The recently published Strategy for Sustainable Construction targets a significant increase in the amount of materials being procured from responsible sources by 2012. Mark Collinson, Construction Project Manager at WRAP (Waste & Resources Action Programme) discusses how the new Reclaimed Building Products Guide can assist the industry in making more use of this sustainable alternative to new materials.
The recently launched Strategy for Sustainable Construction sets out a clear framework which is encouraging the industry to become more environmentally and economically sustainable. A blueprint that will stimulate widespread behavioural change across the sector, it sets out a broad range of targets aimed at improving industry performance in key areas such as health & safety, skills training, waste and material use.
One of the key targets included in the Strategy is that by 2012 the industry should be procuring a quarter of all the materials it uses from responsible sources. In the context of the Strategy, sourcing materials responsibly encompasses a wide range of socioeconomic factors - but one way in which industry can start to work towards meeting this target is through increasing the use of reclaimed materials.
Reclaimed building products guide
To help the industry better understand the opportunities available in this important area, WRAP has recently published a comprehensive Reclaimed Building Products Guide. Designed to be as user-friendly as possible, the Guide clearly denotes what materials can be used, where to find them and how to successfully incorporate them into a design and construction project. Through careful examination of each product, the Guide outlines key criteria such as cost effectiveness and availability so the reader can quickly find the material they need information on. There are a number of case studies also included with the Guide that show how reclaimed materials have been incorporated into high profile projects such as London Zoo and the London Olympic Park.
Understandably, the financial implications of using reclaimed material vary, but the Guide highlights ‘Quick Wins’ where significant cost savings can be made. Timber, concrete paving and structural steel are all products that represent cost savings when sourced correctly. In the case of structural steel it is possible to save as much as 50 percent when compared to new material.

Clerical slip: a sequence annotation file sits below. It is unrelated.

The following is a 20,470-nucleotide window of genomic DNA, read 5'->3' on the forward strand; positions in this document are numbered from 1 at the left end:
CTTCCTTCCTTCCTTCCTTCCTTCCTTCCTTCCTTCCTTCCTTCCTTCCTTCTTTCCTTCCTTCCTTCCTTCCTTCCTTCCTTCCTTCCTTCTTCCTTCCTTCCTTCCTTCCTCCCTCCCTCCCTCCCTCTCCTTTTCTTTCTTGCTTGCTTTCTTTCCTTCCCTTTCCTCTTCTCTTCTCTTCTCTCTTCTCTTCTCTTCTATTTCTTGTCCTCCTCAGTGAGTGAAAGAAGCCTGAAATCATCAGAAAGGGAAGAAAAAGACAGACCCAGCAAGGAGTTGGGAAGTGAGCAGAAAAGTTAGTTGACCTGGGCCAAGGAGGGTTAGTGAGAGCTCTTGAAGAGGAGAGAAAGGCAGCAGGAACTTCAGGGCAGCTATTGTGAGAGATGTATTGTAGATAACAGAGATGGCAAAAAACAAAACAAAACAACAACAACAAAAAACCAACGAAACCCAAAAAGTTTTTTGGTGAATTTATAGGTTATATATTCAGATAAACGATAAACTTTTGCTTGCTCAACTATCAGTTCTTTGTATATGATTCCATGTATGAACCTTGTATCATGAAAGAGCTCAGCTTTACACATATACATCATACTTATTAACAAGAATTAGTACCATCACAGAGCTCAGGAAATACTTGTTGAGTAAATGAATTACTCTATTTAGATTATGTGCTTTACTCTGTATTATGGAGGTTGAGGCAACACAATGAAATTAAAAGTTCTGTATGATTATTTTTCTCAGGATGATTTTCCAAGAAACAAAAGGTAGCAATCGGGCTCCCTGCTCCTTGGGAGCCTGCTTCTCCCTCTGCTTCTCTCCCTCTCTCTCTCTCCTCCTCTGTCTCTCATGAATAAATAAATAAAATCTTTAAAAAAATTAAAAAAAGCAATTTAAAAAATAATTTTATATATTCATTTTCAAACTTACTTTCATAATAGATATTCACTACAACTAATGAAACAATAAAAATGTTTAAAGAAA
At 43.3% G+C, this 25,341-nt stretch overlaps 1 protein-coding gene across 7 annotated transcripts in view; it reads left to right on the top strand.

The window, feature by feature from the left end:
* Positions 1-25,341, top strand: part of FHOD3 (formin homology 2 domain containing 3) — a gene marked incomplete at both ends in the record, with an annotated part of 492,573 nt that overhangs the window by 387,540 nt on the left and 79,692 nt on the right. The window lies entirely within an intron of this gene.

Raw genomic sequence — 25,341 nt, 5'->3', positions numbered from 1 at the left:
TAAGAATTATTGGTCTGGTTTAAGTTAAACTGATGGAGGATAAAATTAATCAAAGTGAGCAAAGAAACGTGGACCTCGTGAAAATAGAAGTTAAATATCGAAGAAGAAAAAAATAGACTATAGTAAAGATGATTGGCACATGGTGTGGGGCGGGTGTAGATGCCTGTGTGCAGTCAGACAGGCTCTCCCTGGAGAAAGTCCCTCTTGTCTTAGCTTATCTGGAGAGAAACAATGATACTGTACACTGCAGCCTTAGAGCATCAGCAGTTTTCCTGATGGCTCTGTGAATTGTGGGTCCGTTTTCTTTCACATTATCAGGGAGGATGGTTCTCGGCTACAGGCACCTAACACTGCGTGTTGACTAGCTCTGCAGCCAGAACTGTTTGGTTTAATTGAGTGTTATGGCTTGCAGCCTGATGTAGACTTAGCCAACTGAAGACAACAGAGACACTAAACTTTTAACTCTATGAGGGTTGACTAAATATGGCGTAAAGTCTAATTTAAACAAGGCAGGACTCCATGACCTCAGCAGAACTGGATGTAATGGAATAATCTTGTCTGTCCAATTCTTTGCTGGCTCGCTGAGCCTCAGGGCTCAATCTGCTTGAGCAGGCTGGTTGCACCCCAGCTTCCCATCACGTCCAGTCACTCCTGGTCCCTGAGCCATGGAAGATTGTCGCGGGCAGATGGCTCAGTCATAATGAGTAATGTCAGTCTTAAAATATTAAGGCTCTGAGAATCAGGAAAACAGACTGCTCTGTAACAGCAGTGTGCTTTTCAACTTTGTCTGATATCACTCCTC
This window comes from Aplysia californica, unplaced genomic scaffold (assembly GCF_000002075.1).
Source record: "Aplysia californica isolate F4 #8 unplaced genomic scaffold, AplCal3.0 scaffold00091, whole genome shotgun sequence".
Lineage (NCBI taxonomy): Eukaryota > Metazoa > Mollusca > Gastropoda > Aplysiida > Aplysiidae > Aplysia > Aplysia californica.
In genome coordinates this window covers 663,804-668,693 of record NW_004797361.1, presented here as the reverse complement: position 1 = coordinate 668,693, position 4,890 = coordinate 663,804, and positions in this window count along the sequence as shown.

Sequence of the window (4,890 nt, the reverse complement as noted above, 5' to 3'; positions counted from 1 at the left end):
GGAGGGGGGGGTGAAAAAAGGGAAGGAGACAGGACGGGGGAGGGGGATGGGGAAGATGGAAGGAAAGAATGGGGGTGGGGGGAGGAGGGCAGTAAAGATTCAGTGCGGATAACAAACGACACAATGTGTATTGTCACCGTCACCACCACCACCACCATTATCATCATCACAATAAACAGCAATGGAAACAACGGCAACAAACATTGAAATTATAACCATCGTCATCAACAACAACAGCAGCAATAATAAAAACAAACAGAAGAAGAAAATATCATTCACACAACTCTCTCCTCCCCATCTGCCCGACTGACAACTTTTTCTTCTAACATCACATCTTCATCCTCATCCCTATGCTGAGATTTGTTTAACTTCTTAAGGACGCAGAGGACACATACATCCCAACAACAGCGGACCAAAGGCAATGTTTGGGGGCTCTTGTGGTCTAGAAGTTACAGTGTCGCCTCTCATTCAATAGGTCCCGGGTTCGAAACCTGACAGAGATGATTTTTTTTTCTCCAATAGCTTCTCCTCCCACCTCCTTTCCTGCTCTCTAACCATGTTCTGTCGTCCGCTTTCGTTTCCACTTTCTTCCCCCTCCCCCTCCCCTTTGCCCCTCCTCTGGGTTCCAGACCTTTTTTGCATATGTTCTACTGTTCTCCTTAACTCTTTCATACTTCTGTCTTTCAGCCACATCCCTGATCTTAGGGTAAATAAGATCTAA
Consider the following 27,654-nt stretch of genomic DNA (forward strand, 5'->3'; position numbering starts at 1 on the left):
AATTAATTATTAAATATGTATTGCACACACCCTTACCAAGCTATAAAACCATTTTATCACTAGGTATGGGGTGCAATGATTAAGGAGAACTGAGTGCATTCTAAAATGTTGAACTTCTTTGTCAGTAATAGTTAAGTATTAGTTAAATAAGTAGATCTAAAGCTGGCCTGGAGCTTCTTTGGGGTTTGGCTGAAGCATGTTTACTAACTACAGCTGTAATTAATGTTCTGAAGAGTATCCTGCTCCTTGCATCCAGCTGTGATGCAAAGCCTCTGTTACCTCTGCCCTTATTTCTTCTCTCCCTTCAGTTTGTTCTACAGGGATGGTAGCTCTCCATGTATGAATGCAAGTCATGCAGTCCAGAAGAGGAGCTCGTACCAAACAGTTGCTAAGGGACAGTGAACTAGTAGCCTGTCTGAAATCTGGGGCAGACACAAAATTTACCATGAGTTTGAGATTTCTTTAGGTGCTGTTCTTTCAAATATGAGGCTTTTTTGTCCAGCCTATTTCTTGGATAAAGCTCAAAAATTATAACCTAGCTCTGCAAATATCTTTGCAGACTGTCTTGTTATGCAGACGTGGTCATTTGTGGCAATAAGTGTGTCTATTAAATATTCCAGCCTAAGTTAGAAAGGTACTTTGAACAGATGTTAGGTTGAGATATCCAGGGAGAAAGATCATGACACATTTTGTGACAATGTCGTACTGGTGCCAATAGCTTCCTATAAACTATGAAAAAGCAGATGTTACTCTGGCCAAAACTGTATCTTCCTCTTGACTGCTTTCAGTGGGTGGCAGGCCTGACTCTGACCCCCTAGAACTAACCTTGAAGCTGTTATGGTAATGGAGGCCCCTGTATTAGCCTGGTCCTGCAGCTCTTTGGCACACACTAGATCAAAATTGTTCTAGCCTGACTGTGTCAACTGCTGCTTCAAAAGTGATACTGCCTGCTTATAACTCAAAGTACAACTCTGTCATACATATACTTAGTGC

Reclaiming high quality period doors can also be more cost effective than manufacturing reproduction doors. According to the Guide, a reclaimed period door can cost between £30 and £600 while a reproduction door will usually cost between £100 and £800.
Reclaimed products covered in the Guide therefore range from those offering 80 percent savings when compared to new materials - to those that represent 200 percent cost premiums. However, where there are cost premiums, there is often added value in the provenance of the material or an opportunity to add value to the end project in question. For example, the material may have been salvaged onsite and therefore tells a story about the site’s history. Alternatively, it could have been salvaged from another building of interest or be a material that is no longer easily available through conventional or primary sources such as certain types of tropical hardwood.
In addition to the potential cost savings there are environmental benefits worth considering too. New construction material production in the UK annually accounts for 23 percent of national greenhouse gas emissions and 30 percent of all road freight.
So as the industry strives to work in a more sustainable way the use of reclaimed products offers a range of significant advantages over primary equivalents. When you take into account the possible financial savings, environmental benefits and the aesthetic or historical value that the use of reclaimed products can offer, their role as a viable alternative to new materials is simply too compelling to be ignored.
The Guide includes product information, case studies and a supplier directory covering England, Scotland and Wales. It is the newest in a series of online resources developed by WRAP which includes the Recycled Product Guide and the Recycled Content Toolkit. These resources are all freely available from the WRAP website: